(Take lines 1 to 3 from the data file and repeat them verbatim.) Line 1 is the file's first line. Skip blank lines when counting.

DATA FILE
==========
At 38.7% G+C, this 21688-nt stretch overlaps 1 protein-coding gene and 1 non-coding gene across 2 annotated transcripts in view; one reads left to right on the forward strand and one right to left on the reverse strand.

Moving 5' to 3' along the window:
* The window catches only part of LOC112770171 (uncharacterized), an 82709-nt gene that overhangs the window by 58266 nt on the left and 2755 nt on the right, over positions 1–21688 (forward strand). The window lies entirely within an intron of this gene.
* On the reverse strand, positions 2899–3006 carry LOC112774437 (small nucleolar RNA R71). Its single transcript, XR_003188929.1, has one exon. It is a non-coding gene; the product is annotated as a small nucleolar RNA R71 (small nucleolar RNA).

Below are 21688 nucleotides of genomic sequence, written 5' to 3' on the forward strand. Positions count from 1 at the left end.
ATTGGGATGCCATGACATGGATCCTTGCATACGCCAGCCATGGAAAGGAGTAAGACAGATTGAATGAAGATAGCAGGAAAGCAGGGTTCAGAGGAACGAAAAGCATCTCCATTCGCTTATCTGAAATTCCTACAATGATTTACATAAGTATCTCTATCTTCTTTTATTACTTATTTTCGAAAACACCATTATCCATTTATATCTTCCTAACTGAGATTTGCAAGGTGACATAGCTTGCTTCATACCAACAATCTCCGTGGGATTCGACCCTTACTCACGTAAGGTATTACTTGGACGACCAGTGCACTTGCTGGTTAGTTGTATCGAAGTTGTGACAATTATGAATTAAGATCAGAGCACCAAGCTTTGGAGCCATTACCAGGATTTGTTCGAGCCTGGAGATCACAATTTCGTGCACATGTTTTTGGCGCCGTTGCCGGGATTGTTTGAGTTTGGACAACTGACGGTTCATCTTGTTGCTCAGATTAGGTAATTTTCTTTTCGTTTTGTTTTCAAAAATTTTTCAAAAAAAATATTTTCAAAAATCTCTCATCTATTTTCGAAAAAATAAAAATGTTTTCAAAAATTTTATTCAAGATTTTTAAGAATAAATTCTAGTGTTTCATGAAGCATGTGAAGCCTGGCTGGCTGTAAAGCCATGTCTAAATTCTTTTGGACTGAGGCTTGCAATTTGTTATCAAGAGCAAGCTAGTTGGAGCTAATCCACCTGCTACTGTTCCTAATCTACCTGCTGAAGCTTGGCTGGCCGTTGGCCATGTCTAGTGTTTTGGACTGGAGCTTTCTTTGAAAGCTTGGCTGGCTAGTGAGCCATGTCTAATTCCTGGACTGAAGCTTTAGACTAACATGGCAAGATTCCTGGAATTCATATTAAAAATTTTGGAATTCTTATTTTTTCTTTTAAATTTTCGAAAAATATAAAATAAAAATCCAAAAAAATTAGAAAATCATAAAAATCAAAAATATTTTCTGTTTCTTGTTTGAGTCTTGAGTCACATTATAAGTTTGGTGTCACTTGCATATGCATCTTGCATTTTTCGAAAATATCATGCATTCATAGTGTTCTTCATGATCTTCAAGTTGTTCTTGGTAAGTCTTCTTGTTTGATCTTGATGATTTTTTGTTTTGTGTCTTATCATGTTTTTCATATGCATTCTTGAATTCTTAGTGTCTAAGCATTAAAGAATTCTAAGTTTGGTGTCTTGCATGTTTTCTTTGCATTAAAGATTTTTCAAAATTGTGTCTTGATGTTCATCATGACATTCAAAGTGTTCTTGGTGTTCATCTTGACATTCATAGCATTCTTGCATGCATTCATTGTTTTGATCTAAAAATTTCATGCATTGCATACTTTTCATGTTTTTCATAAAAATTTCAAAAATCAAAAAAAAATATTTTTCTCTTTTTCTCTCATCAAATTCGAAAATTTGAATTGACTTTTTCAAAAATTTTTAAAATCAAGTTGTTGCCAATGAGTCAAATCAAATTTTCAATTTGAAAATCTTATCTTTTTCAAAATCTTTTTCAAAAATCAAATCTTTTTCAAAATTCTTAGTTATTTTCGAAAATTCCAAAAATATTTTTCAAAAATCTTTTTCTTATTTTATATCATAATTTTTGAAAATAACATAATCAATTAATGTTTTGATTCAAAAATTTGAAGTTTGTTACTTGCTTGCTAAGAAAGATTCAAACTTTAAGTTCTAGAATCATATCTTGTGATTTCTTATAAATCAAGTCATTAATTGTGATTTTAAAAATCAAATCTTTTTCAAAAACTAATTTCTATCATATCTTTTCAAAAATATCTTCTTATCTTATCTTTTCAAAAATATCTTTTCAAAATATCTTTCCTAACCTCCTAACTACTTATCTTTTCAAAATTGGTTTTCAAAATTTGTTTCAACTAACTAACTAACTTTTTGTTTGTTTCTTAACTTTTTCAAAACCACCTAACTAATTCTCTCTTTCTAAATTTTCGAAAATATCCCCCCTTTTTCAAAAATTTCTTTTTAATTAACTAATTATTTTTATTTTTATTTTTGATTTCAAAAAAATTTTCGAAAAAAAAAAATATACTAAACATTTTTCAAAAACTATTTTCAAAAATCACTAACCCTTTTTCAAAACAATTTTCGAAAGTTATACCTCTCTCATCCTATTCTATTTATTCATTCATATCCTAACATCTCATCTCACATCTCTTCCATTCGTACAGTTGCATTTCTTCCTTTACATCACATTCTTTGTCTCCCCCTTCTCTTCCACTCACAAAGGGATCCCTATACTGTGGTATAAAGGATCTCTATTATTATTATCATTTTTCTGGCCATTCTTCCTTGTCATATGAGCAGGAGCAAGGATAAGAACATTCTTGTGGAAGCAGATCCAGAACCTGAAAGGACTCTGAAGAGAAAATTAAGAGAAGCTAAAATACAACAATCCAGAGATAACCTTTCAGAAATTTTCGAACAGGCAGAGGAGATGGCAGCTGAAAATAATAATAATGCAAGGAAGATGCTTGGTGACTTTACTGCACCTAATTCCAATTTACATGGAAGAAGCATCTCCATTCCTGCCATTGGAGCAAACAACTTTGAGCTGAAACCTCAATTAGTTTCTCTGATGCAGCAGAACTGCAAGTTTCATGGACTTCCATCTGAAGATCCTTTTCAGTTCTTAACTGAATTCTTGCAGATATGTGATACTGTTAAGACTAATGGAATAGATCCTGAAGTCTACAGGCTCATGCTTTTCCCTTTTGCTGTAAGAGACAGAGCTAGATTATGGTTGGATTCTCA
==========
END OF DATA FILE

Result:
At 38.7% G+C, this 21688-nt stretch overlaps 1 protein-coding gene and 1 non-coding gene across 2 annotated transcripts in view; one reads left to right on the forward strand and one right to left on the reverse strand.

Moving 5' to 3' along the window:
* The window catches only part of LOC112770171 (uncharacterized), an 82709-nt gene that overhangs the window by 58266 nt on the left and 2755 nt on the right, over positions 1–21688 (forward strand). The window lies entirely within an intron of this gene.